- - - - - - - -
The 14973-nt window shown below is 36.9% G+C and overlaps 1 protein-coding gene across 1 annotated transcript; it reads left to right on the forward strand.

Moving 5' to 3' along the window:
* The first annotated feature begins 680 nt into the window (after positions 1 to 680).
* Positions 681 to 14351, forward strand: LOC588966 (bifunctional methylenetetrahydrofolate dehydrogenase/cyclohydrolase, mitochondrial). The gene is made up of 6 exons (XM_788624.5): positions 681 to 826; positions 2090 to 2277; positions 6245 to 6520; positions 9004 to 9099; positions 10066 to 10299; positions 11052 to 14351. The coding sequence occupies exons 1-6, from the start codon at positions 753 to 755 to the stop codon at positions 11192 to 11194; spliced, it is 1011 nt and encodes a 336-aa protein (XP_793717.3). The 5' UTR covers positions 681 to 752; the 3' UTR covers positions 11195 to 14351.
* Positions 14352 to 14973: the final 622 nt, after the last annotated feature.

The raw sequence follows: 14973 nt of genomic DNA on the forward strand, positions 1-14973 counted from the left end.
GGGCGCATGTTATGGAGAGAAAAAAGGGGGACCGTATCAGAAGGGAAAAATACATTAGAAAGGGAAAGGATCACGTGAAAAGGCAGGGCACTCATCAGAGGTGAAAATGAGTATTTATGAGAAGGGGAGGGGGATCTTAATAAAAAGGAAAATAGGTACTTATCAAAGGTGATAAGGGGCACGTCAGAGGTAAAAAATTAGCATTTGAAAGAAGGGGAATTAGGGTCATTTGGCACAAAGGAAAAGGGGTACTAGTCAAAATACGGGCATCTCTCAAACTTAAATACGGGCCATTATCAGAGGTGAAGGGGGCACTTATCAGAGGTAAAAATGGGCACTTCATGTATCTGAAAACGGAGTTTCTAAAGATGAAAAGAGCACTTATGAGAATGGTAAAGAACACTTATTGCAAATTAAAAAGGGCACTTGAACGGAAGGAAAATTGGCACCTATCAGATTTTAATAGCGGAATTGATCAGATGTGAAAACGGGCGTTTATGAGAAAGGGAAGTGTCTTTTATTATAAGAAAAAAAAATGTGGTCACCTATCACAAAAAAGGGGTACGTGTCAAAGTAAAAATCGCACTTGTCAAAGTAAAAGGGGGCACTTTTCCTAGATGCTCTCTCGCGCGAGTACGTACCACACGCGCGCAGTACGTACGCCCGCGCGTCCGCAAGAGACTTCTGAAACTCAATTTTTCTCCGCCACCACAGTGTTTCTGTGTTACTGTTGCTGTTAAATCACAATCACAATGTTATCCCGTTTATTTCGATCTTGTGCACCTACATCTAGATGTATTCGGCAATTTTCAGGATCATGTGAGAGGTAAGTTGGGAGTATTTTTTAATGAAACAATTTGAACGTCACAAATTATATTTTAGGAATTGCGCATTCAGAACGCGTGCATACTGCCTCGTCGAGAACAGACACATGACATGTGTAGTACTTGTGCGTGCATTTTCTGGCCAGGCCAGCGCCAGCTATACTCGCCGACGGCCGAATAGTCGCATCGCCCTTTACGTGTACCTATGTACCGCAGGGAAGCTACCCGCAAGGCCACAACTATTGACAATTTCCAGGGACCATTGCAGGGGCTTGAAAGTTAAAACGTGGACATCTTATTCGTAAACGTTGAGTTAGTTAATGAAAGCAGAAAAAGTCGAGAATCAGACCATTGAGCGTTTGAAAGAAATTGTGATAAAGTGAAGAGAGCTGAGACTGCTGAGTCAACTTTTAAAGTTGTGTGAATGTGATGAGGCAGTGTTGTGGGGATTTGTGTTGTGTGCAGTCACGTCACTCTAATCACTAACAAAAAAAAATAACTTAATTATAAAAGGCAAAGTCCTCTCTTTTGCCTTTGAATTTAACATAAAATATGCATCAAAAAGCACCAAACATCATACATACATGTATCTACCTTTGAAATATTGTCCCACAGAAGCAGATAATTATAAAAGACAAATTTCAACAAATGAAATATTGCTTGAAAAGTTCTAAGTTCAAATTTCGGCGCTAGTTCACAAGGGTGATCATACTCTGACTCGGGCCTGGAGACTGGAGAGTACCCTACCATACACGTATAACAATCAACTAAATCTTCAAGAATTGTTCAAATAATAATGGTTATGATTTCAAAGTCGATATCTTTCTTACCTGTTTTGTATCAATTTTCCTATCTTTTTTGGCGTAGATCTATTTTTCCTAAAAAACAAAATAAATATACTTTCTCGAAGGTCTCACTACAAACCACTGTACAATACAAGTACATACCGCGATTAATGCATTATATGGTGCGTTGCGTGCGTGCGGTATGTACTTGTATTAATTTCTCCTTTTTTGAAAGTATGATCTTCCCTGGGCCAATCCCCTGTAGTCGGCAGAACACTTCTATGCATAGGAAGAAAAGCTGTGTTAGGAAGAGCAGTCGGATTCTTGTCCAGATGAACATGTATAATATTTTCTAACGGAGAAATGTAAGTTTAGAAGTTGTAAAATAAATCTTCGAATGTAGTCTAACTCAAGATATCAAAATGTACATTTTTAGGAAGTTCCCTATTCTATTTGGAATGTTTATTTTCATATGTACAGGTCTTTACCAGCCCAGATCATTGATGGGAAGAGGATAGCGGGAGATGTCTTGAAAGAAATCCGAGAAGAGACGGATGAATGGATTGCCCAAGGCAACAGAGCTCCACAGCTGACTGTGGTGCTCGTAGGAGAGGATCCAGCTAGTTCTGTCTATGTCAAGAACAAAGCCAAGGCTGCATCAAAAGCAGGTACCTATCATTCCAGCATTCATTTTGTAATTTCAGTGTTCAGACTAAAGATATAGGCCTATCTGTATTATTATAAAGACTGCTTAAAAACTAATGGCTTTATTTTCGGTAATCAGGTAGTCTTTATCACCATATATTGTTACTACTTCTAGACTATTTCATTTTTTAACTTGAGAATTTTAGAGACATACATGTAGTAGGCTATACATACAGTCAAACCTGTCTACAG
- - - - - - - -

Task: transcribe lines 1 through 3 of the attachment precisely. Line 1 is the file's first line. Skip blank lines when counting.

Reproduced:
The 14973-nt window shown below is 36.9% G+C and overlaps 1 protein-coding gene across 1 annotated transcript; it reads left to right on the forward strand.

Moving 5' to 3' along the window:
* The first annotated feature begins 680 nt into the window (after positions 1 to 680).